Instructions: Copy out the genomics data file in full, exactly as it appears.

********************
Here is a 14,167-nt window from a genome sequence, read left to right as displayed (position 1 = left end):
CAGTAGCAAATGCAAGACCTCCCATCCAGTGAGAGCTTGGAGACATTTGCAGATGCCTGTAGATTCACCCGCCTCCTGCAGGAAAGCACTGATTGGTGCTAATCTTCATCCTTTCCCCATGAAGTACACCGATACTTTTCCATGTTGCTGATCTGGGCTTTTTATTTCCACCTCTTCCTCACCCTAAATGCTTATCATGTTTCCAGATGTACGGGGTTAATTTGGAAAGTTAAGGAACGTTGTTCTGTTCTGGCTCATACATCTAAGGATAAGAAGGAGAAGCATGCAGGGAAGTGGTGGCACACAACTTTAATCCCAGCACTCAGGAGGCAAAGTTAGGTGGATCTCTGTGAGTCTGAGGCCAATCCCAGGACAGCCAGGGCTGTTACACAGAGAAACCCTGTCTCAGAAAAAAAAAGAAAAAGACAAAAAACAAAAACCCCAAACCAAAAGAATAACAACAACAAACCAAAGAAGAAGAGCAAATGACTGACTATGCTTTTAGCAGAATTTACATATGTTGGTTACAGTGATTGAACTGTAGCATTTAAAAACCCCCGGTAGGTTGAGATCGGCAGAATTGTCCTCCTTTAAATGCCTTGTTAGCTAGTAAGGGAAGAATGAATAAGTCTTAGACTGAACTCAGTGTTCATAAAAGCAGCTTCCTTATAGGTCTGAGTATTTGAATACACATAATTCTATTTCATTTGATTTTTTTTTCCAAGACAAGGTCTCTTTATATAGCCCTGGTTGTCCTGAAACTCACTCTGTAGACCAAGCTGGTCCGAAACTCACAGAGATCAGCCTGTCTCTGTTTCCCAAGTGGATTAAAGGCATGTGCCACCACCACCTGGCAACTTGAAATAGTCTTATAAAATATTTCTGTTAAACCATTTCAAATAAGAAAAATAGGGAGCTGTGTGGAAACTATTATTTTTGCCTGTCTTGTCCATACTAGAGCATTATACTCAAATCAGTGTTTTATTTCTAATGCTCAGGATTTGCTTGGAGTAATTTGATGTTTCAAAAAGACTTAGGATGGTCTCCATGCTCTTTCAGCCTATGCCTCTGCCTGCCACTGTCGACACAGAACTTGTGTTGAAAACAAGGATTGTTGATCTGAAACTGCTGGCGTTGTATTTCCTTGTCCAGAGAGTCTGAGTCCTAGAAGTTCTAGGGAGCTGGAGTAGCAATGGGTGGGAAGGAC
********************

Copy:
Here is a 14,167-nt window from a genome sequence, read left to right as displayed (position 1 = left end):
CAGTAGCAAATGCAAGACCTCCCATCCAGTGAGAGCTTGGAGACATTTGCAGATGCCTGTAGATTCACCCGCCTCCTGCAGGAAAGCACTGATTGGTGCTAATCTTCATCCTTTCCCCATGAAGTACACCGATACTTTTCCATGTTGCTGATCTGGGCTTTTTATTTCCACCTCTTCCTCACCCTAAATGCTTATCATGTTTCCAGATGTACGGGGTTAATTTGGAAAGTTAAGGAACGTTGTTCTGTTCTGGCTCATACATCTAAGGATAAGAAGGAGAAGCATGCAGGGAAGTGGTGGCACACAACTTTAATCCCAGCACTCAGGAGGCAAAGTTAGGTGGATCTCTGTGAGTCTGAGGCCAATCCCAGGACAGCCAGGGCTGTTACACAGAGAAACCCTGTCTCAGAAAAAAAAAGAAAAAGACAAAAAACAAAAACCCCAAACCAAAAGAATAACAACAACAAACCAAAGAAGAAGAGCAAATGACTGACTATGCTTTTAGCAGAATTTACATATGTTGGTTACAGTGATTGAACTGTAGCATTTAAAAACCCCCGGTAGGTTGAGATCGGCAGAATTGTCCTCCTTTAAATGCCTTGTTAGCTAGTAAGGGAAGAATGAATAAGTCTTAGACTGAACTCAGTGTTCATAAAAGCAGCTTCCTTATAGGTCTGAGTATTTGAATACACATAATTCTATTTCATTTGATTTTTTTTTCCAAGACAAGGTCTCTTTATATAGCCCTGGTTGTCCTGAAACTCACTCTGTAGACCAAGCTGGTCCGAAACTCACAGAGATCAGCCTGTCTCTGTTTCCCAAGTGGATTAAAGGCATGTGCCACCACCACCTGGCAACTTGAAATAGTCTTATAAAATATTTCTGTTAAACCATTTCAAATAAGAAAAATAGGGAGCTGTGTGGAAACTATTATTTTTGCCTGTCTTGTCCATACTAGAGCATTATACTCAAATCAGTGTTTTATTTCTAATGCTCAGGATTTGCTTGGAGTAATTTGATGTTTCAAAAAGACTTAGGATGGTCTCCATGCTCTTTCAGCCTATGCCTCTGCCTGCCACTGTCGACACAGAACTTGTGTTGAAAACAAGGATTGTTGATCTGAAACTGCTGGCGTTGTATTTCCTTGTCCAGAGAGTCTGAGTCCTAGAAGTTCTAGGGAGCTGGAGTAGCAATGGGTGGGAAGGAC